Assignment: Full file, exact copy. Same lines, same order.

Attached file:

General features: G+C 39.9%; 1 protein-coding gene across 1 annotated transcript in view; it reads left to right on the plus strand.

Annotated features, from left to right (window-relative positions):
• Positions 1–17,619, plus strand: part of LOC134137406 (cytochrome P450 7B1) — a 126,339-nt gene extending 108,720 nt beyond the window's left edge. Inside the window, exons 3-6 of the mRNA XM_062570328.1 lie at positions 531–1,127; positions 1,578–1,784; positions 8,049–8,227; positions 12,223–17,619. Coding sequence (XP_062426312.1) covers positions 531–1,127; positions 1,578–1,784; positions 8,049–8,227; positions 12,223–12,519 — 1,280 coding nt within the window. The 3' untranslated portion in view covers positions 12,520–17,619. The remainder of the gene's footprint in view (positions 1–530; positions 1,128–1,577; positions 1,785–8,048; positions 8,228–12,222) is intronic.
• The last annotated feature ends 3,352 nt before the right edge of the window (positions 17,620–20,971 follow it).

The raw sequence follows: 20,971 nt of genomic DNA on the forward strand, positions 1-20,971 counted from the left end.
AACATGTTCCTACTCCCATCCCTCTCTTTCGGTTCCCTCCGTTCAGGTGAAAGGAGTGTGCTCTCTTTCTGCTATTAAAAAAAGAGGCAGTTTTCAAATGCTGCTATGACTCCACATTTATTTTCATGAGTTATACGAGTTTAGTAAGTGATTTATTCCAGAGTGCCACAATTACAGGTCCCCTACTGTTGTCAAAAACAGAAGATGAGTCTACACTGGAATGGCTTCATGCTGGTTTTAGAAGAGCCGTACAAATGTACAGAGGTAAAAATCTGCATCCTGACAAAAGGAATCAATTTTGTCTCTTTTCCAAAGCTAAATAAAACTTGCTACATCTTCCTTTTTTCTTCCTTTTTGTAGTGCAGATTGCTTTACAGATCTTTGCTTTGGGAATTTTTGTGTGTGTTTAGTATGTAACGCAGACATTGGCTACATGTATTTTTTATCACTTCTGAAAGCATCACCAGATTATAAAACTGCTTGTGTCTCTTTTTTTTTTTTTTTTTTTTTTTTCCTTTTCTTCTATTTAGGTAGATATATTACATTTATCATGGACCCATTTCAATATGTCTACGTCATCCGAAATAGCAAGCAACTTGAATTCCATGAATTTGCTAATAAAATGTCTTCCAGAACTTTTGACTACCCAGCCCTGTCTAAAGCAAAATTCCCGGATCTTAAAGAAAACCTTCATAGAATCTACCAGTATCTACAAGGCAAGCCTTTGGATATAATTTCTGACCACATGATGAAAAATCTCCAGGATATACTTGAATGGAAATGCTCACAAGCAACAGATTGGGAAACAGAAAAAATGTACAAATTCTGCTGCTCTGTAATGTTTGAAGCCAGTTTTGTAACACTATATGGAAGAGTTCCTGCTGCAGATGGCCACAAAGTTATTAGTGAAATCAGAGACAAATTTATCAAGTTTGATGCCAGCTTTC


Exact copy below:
General features: G+C 39.9%; 1 protein-coding gene across 1 annotated transcript in view; it reads left to right on the plus strand.

Annotated features, from left to right (window-relative positions):
• Positions 1–17,619, plus strand: part of LOC134137406 (cytochrome P450 7B1) — a 126,339-nt gene extending 108,720 nt beyond the window's left edge. Inside the window, exons 3-6 of the mRNA XM_062570328.1 lie at positions 531–1,127; positions 1,578–1,784; positions 8,049–8,227; positions 12,223–17,619. Coding sequence (XP_062426312.1) covers positions 531–1,127; positions 1,578–1,784; positions 8,049–8,227; positions 12,223–12,519 — 1,280 coding nt within the window. The 3' untranslated portion in view covers positions 12,520–17,619. The remainder of the gene's footprint in view (positions 1–530; positions 1,128–1,577; positions 1,785–8,048; positions 8,228–12,222) is intronic.
• The last annotated feature ends 3,352 nt before the right edge of the window (positions 17,620–20,971 follow it).

The raw sequence follows: 20,971 nt of genomic DNA on the forward strand, positions 1-20,971 counted from the left end.
AACATGTTCCTACTCCCATCCCTCTCTTTCGGTTCCCTCCGTTCAGGTGAAAGGAGTGTGCTCTCTTTCTGCTATTAAAAAAAGAGGCAGTTTTCAAATGCTGCTATGACTCCACATTTATTTTCATGAGTTATACGAGTTTAGTAAGTGATTTATTCCAGAGTGCCACAATTACAGGTCCCCTACTGTTGTCAAAAACAGAAGATGAGTCTACACTGGAATGGCTTCATGCTGGTTTTAGAAGAGCCGTACAAATGTACAGAGGTAAAAATCTGCATCCTGACAAAAGGAATCAATTTTGTCTCTTTTCCAAAGCTAAATAAAACTTGCTACATCTTCCTTTTTTCTTCCTTTTTGTAGTGCAGATTGCTTTACAGATCTTTGCTTTGGGAATTTTTGTGTGTGTTTAGTATGTAACGCAGACATTGGCTACATGTATTTTTTATCACTTCTGAAAGCATCACCAGATTATAAAACTGCTTGTGTCTCTTTTTTTTTTTTTTTTTTTTTTTTCCTTTTCTTCTATTTAGGTAGATATATTACATTTATCATGGACCCATTTCAATATGTCTACGTCATCCGAAATAGCAAGCAACTTGAATTCCATGAATTTGCTAATAAAATGTCTTCCAGAACTTTTGACTACCCAGCCCTGTCTAAAGCAAAATTCCCGGATCTTAAAGAAAACCTTCATAGAATCTACCAGTATCTACAAGGCAAGCCTTTGGATATAATTTCTGACCACATGATGAAAAATCTCCAGGATATACTTGAATGGAAATGCTCACAAGCAACAGATTGGGAAACAGAAAAAATGTACAAATTCTGCTGCTCTGTAATGTTTGAAGCCAGTTTTGTAACACTATATGGAAGAGTTCCTGCTGCAGATGGCCACAAAGTTATTAGTGAAATCAGAGACAAATTTATCAAGTTTGATGCCAGCTTTC